Eilish Blade is a Registered Nutritional Therapist and a member of the Complementary and Natural Healthcare Council. She has a background in horticulture and permaculture. She is the owner of Blade Clinic and you can read her blogs at www.bladeclinic.co.uk

Nose to tail eating – more nutrients, less waste

by Eilish Blade

Eilish Blade

Eating less meat is a core principle of a sustainable diet, but we tend to forget about offal, the meat that comes from an animal’s organs which is rich in nutrients. As an MSc student in Nutritional Therapy, I’m interested in health outcomes and the nutrient density of food Could. “nose to tail” eating be the next step?

Eating nose to tail requires a shift in mindset and dietary patterns. Offal from intensively reared animals is not a healthy option given the levels of antibiotic usage, over-feeding, excess omega 6 from grain feeding which causes inflammation and the high production of stress hormones. Sourcing offal from grass-fed and ideally, organic animals, means forming direct relationships with our local butchers to understand where animals are raised, how they are fed and where they are slaughtered?

I am coming at this from the point of research, but also because I want to make this part of my weekly diet for myself and my family. Luckily, in Cardiff I have Riverside Community Market which stocks a range of offal and bones on request, and a fantastic family-run butchers in Canton, Oriel Jones, whose premium free range meats are supplied by both their farm in Carmarthenshire and other ethically approved farming partners. Oriel Jones’ proprietor and front of house is Shaun, who is a passionate advocate for animal welfare, the environment and creating a nutritious product.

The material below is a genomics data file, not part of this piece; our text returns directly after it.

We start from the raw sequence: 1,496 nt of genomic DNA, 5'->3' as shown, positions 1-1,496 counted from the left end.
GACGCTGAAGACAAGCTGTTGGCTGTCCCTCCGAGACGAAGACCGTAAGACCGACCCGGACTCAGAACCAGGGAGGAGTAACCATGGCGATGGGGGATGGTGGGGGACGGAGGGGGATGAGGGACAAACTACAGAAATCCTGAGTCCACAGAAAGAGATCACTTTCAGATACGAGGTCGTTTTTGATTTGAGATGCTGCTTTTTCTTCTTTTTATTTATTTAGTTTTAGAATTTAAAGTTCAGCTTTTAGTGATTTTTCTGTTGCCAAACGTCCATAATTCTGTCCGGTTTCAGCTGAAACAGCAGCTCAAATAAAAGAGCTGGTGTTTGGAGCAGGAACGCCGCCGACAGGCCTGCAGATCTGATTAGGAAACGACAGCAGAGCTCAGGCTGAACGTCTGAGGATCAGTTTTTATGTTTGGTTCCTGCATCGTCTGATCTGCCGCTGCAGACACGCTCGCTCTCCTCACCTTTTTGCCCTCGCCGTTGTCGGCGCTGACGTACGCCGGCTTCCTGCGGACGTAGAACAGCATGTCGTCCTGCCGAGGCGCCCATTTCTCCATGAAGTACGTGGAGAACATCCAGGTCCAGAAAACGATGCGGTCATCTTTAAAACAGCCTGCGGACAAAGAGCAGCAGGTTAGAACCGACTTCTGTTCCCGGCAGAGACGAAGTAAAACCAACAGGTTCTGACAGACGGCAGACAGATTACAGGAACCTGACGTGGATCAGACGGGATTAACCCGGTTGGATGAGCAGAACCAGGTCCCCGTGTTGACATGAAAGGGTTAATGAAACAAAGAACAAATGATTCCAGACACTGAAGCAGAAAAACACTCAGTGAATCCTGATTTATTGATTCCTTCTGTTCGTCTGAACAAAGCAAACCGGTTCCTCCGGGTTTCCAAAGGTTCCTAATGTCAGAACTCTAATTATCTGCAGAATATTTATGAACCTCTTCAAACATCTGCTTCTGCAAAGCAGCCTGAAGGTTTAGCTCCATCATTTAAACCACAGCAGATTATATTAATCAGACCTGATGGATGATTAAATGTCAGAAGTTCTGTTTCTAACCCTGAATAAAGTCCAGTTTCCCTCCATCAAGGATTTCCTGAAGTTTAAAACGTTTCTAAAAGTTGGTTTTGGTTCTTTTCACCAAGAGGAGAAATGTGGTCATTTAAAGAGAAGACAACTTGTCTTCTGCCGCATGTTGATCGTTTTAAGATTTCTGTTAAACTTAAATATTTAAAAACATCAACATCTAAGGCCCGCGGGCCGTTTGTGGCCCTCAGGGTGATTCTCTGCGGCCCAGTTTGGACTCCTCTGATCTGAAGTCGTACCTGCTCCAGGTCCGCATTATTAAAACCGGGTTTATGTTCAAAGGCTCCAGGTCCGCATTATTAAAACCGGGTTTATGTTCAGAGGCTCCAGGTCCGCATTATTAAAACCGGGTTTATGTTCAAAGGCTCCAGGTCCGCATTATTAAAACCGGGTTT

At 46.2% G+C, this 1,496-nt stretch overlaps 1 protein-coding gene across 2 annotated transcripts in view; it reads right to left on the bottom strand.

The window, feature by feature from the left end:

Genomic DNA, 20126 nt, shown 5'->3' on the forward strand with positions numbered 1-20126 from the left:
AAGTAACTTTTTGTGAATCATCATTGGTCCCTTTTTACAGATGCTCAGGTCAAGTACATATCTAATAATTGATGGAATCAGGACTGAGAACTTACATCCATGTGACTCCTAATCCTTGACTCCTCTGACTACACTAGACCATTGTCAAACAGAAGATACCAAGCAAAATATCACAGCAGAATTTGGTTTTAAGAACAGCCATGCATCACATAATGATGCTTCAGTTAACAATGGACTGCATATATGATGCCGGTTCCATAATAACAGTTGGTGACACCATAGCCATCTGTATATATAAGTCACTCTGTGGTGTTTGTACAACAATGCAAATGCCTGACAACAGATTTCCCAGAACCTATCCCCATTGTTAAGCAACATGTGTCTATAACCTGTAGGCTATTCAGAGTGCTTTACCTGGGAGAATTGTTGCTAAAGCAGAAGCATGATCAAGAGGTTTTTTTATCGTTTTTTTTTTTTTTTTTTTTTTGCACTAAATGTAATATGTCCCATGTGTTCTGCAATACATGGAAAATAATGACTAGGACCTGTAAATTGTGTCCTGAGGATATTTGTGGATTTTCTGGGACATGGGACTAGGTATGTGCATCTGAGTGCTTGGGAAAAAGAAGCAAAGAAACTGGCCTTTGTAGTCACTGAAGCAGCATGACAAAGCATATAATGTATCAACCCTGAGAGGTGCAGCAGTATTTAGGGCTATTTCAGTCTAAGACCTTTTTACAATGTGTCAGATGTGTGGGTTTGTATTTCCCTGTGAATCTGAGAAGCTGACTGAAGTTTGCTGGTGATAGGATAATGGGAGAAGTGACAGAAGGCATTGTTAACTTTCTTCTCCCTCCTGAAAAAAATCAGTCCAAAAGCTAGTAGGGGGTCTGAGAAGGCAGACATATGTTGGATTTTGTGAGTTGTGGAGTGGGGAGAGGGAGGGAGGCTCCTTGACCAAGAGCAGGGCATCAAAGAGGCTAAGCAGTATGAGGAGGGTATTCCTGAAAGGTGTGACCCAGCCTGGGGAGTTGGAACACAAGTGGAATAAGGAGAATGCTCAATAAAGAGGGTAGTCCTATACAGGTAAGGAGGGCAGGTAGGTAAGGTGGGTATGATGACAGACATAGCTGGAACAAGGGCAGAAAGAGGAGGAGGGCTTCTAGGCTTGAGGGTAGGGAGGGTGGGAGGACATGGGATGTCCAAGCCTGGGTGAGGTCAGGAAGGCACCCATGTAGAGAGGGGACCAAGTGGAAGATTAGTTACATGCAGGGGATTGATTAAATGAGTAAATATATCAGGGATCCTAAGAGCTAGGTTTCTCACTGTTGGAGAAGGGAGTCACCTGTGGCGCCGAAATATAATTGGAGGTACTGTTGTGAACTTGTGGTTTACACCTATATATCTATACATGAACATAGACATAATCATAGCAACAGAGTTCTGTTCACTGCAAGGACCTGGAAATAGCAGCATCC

Nose to tail eating has become one of our hot topics to discuss and it’s heartening to hear that their own faggots and liver pate may soon be available, along with liver, heart, kidney, oxtail and marrow bones. In turn, I love to share my knowledge from a nutritional approach: how the Inuits prevented scurvy by eating the adrenal glands of an animal, which have a high vitamin C content, or what makes liver the most nutrient-dense food.

There is nothing new of course about eating the whole animal and historically many different cultures integrated it into their diet. Wales has a legacy of nose to tail eating, with recipes which have their roots in working communities and post-war austerity. While finances were largely driving resourcefulness in the kitchen, research from the mid-1930s by Dr Weston A Price had already identified the health benefits from consuming the whole animal. His studies identified traditional cultures untouched by modern refined foods, eating whole plant foods and the whole animal, which had no signs of chronic disease or tooth decay. His analysis showed that traditional diets were significantly higher than modern diets in the fat-soluble vitamins A and D, which are found primarily in animal sources and especially organ meat.

Modern society is characterised by the double burden of too many macronutrients (carbohydrates, fats and protein) and not enough micronutrients (vitamins and minerals). This means “empty calories” which contribute to obesity and a plethora of non-communicable diseases like diabetes, CVD, cancer and osteoporosis. We should certainly eat more whole plant foods and reduce or eliminate processed and refined foods, but it’s important to consider offal. Organ meat, cartilage and bones bring a much improved synergy of amino acids plus a wider vitamin and mineral profile to a meal. Small amounts of both muscle meat and offal, rather than an emphasis of one to the exclusion of the other, gives a good nutritional balance according to epidemiological studies of traditional diets.